Looking forward to 2016: A comprehensive wish list for the classes of Hearthstone

Hearthstone Stefan “Sumadin” Suadicani


The holidays are behind us and 2015 has been a great year for Hearthstone, both in releases and in esports. Now as the new year kicks in we can look back. It is a time for awards and time to wish for an even greater year in 2016.

But when it comes to releases what exactly should we wish for our class? What would they be wishing for 2016? Where is their arsenal lacking and where is the undeveloped potential? Obviously the answer would vary highly depending on who you would ask but at the start of this year I would like give out my answer.



“Dear Blizzard. Please never change Blizzcon from Conquest”

Druids are in a mixed spot right now, not really doing too good, but not too bad either. Their ramp styles have always been potent but over the year Hearthstone have seen ever increasing options to deal with single big minions. This have forced Druids to focus more on finishing the enemy hero off quickly rather than building a solid board with their mana advantage.

As a class, Druids have the least amount of strategy diversity with basically all of their deck styles at this point centering around using the [card]Force of Nature[/card] - [card]Savage Roar[/card] combo to finish off after having dealt 16 damage to the hero. That can be either through ramping up big minions or through the recently popularized aggro strategies. Because the strategy is so one-dimensional, its success is decaying rapidly with increased options for counters like Reno Jackson, aswell as decks that are just better at building tempo like Secret paladin. What Druids should wish for is more variation, and some of it may already be here.

In the Grand Tournament we saw a massively innovative card for Druid, [card]Astral Communion[/card] which I personally believe could be one key to reinvigorating the ramping part of Druid and put focus on overwhelming your opponent on the board with high cost monsters before they get enough mana to answer them. So far it has made zero impact but with additional support that could help diversity their strategy and improve their matchups.

There have been a lot of pros who have said that the concept behind [card]Astral Communion[/card] is too absolute and will always either suck or be completely imbalanced. But considering the current number of druid deck variations, I would be ready to see more of the imbalanced part of this card.




 “Dear Blizzard. Please no more coal. I have been good and only gone full face some of the time. I promise I won't need to be nerfed again….. probably”

Two words can best describe the issues with Hunter coming into 2016: Design space. Hunters don't seem to have any of it left. This can easily be seen on the cards released. With the exception of [card]Quick Shot[/card], no card that was released to Hunters in 2015 made any impact at all. There simply is no room in the class for additional functional elements because the existing skeleton is so volatile and close to being downright degenerate. There is a reason Hunter is the most nerfed class in the history of Hearthstone.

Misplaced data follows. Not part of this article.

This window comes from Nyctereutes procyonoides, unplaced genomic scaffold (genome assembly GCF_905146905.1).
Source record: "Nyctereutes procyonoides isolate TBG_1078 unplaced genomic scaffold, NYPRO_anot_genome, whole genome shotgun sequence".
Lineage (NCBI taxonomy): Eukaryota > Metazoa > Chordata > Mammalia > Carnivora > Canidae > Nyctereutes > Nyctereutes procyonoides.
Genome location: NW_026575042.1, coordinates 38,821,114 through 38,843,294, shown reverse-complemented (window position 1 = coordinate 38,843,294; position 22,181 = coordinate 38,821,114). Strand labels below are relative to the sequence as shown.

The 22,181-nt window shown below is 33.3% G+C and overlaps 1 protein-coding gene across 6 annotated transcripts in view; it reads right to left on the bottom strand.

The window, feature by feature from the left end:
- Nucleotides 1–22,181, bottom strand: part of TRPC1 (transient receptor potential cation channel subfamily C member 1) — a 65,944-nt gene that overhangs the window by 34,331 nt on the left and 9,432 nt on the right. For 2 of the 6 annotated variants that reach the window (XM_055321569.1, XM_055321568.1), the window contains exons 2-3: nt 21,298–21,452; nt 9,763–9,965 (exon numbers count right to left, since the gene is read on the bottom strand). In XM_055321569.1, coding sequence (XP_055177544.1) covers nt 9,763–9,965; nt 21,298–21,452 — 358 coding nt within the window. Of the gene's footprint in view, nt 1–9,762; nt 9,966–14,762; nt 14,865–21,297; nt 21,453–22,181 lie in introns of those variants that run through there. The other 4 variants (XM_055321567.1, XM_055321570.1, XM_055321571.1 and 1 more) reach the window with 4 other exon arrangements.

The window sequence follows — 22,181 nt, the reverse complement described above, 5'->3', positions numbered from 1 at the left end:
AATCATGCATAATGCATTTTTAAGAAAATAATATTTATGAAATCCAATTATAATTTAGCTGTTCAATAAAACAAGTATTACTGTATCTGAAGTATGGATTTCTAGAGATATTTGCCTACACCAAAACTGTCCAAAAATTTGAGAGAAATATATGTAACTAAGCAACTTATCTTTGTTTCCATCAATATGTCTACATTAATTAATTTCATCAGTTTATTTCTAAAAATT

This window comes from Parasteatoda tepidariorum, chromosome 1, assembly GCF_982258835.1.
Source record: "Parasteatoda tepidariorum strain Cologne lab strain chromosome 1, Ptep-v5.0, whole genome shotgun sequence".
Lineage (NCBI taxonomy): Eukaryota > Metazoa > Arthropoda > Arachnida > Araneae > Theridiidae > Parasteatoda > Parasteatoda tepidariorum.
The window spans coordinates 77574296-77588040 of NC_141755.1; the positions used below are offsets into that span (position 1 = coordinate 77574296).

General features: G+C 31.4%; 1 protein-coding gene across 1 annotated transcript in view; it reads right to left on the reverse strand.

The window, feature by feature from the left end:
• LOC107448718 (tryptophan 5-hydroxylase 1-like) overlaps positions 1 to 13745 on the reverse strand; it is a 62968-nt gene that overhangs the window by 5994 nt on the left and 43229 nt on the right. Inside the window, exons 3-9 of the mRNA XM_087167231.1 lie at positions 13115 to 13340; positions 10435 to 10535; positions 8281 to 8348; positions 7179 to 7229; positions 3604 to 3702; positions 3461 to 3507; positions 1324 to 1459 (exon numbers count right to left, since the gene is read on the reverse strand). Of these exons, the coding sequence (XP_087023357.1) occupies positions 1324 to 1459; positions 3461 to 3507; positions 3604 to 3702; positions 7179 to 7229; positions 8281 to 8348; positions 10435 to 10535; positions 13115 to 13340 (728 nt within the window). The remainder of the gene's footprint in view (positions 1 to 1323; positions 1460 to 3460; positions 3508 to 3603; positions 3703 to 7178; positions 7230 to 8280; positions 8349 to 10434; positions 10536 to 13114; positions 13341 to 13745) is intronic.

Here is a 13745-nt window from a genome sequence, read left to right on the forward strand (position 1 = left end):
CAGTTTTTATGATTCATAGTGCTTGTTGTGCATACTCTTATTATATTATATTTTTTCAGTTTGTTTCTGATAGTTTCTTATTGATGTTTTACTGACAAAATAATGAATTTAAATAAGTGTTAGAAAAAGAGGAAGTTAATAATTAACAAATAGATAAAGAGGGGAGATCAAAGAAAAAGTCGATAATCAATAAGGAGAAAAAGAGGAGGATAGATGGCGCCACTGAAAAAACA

This is not a unique issue. One of the earliest changes to Druids in the beta was to change a lot of their spells to target minions only as it was already apparent back then that their massive access to spell-based hero damage would not make for long-term sustainable design. For Hunters, though, that just seemed to be part of their intended design so it was never changed… and so here we are. Three expansions of filler cards that basically have added nothing to the class whatsoever. 

Hunters cannot get any serious draw power. We all remember the days of pre-nerf [card]Starving Buzzard[/card] and that was before [card]Quick Shot[/card]. Nothing they get can be allowed to be much more potent than [card]Unleash the hounds[/card] + [card]Cult Master[/card] and that one doesn't see any use. Which is why all their added “draw power” is mostly based on drawing random cards that cannot be used to form any serious synergy like [card]Ball of Spiders[/card] or [card]Lock and Load[/card]. It is ultimately a design meant to fail because any succeeding strategy would break the class.

They cannot get any more direct damage, they are relentlessly saturated already. They cannot get a minion much more aggressive than those they already have. Nor can they become much more resilient because they cannot be allowed the opportunity to deal additional hero damage. It can be observed that the class has not seen a new minion with 5 health or above all year.

It seems inevitable that Hunters will be receiving mostly junk going forward unless something is nerfed to unlock more room for actual functional design. Should this be something Blizzard decides to do, then the best Hunters can wish for is that these fixes will be restricted mostly to the neutral pool of their arsenal. Personally I think there is a certain juggler and a certain hooting bird who have outstayed their welcome in the meta enough to be a target of this.




“Dear Blizzard. My biggest wish is for you to keep this pace”

Mage is arguably the class with highest release success rate as every single expansion has brought a relevant improvement to their arsenal and most of it has seen competitive use. Naxxramas brought [card]Mad Scientist[/card] and [card]Duplicate[/card] to make their secrets relevant, Goblins vs Gnomes gave birth to Mech Mage and Echo Mage. Blackrock Mountain and The Grand Tournament gave an immense boost to the Tempo Mage style while also reviving the Freeze Mage and now we have the League of Explorers which too has boosted the arsenal with decks such as Renomage.